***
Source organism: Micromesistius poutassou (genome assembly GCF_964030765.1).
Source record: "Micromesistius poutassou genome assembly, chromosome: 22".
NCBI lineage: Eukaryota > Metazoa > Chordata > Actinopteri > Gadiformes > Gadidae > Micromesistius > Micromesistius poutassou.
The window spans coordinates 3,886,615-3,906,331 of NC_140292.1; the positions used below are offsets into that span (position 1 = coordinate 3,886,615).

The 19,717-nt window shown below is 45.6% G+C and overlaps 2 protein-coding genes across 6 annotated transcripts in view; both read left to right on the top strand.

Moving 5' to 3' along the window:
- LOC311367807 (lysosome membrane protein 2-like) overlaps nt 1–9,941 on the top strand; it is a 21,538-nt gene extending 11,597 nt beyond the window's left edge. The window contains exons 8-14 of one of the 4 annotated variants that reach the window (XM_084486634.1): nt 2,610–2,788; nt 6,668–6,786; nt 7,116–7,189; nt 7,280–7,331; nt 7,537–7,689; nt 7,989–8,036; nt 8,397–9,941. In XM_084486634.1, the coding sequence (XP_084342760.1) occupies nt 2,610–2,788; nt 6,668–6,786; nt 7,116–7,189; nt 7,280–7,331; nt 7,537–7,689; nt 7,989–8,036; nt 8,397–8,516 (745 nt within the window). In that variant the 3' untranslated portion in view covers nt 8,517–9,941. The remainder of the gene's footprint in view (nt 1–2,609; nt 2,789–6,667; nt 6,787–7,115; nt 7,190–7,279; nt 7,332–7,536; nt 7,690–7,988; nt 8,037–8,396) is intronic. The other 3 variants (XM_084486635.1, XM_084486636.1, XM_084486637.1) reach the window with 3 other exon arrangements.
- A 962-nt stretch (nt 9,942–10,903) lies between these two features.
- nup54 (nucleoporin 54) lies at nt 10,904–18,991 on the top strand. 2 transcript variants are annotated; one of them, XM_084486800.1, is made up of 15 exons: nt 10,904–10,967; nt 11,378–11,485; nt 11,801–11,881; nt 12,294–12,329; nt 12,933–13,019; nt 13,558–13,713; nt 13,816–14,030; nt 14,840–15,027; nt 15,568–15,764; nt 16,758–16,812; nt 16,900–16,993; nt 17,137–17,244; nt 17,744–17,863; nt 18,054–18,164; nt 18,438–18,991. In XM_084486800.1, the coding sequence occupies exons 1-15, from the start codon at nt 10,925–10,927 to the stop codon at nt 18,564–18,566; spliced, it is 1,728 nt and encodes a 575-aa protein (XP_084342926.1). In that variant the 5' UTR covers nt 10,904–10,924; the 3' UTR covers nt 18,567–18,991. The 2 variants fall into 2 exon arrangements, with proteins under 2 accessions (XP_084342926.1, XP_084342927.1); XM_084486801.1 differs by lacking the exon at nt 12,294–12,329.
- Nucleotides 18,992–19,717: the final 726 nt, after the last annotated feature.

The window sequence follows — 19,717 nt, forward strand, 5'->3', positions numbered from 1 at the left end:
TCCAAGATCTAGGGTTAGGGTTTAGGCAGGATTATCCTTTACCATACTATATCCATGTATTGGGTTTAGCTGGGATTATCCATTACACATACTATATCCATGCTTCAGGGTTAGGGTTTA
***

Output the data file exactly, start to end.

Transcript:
Source organism: Micromesistius poutassou (genome assembly GCF_964030765.1).
Source record: "Micromesistius poutassou genome assembly, chromosome: 22".
NCBI lineage: Eukaryota > Metazoa > Chordata > Actinopteri > Gadiformes > Gadidae > Micromesistius > Micromesistius poutassou.
The window spans coordinates 3,886,615-3,906,331 of NC_140292.1; the positions used below are offsets into that span (position 1 = coordinate 3,886,615).

The 19,717-nt window shown below is 45.6% G+C and overlaps 2 protein-coding genes across 6 annotated transcripts in view; both read left to right on the top strand.

Moving 5' to 3' along the window:
- LOC311367807 (lysosome membrane protein 2-like) overlaps nt 1–9,941 on the top strand; it is a 21,538-nt gene extending 11,597 nt beyond the window's left edge. The window contains exons 8-14 of one of the 4 annotated variants that reach the window (XM_084486634.1): nt 2,610–2,788; nt 6,668–6,786; nt 7,116–7,189; nt 7,280–7,331; nt 7,537–7,689; nt 7,989–8,036; nt 8,397–9,941. In XM_084486634.1, the coding sequence (XP_084342760.1) occupies nt 2,610–2,788; nt 6,668–6,786; nt 7,116–7,189; nt 7,280–7,331; nt 7,537–7,689; nt 7,989–8,036; nt 8,397–8,516 (745 nt within the window). In that variant the 3' untranslated portion in view covers nt 8,517–9,941. The remainder of the gene's footprint in view (nt 1–2,609; nt 2,789–6,667; nt 6,787–7,115; nt 7,190–7,279; nt 7,332–7,536; nt 7,690–7,988; nt 8,037–8,396) is intronic. The other 3 variants (XM_084486635.1, XM_084486636.1, XM_084486637.1) reach the window with 3 other exon arrangements.
- A 962-nt stretch (nt 9,942–10,903) lies between these two features.
- nup54 (nucleoporin 54) lies at nt 10,904–18,991 on the top strand. 2 transcript variants are annotated; one of them, XM_084486800.1, is made up of 15 exons: nt 10,904–10,967; nt 11,378–11,485; nt 11,801–11,881; nt 12,294–12,329; nt 12,933–13,019; nt 13,558–13,713; nt 13,816–14,030; nt 14,840–15,027; nt 15,568–15,764; nt 16,758–16,812; nt 16,900–16,993; nt 17,137–17,244; nt 17,744–17,863; nt 18,054–18,164; nt 18,438–18,991. In XM_084486800.1, the coding sequence occupies exons 1-15, from the start codon at nt 10,925–10,927 to the stop codon at nt 18,564–18,566; spliced, it is 1,728 nt and encodes a 575-aa protein (XP_084342926.1). In that variant the 5' UTR covers nt 10,904–10,924; the 3' UTR covers nt 18,567–18,991. The 2 variants fall into 2 exon arrangements, with proteins under 2 accessions (XP_084342926.1, XP_084342927.1); XM_084486801.1 differs by lacking the exon at nt 12,294–12,329.
- Nucleotides 18,992–19,717: the final 726 nt, after the last annotated feature.

The window sequence follows — 19,717 nt, forward strand, 5'->3', positions numbered from 1 at the left end:
TCCAAGATCTAGGGTTAGGGTTTAGGCAGGATTATCCTTTACCATACTATATCCATGTATTGGGTTTAGCTGGGATTATCCATTACACATACTATATCCATGCTTCAGGGTTAGGGTTTA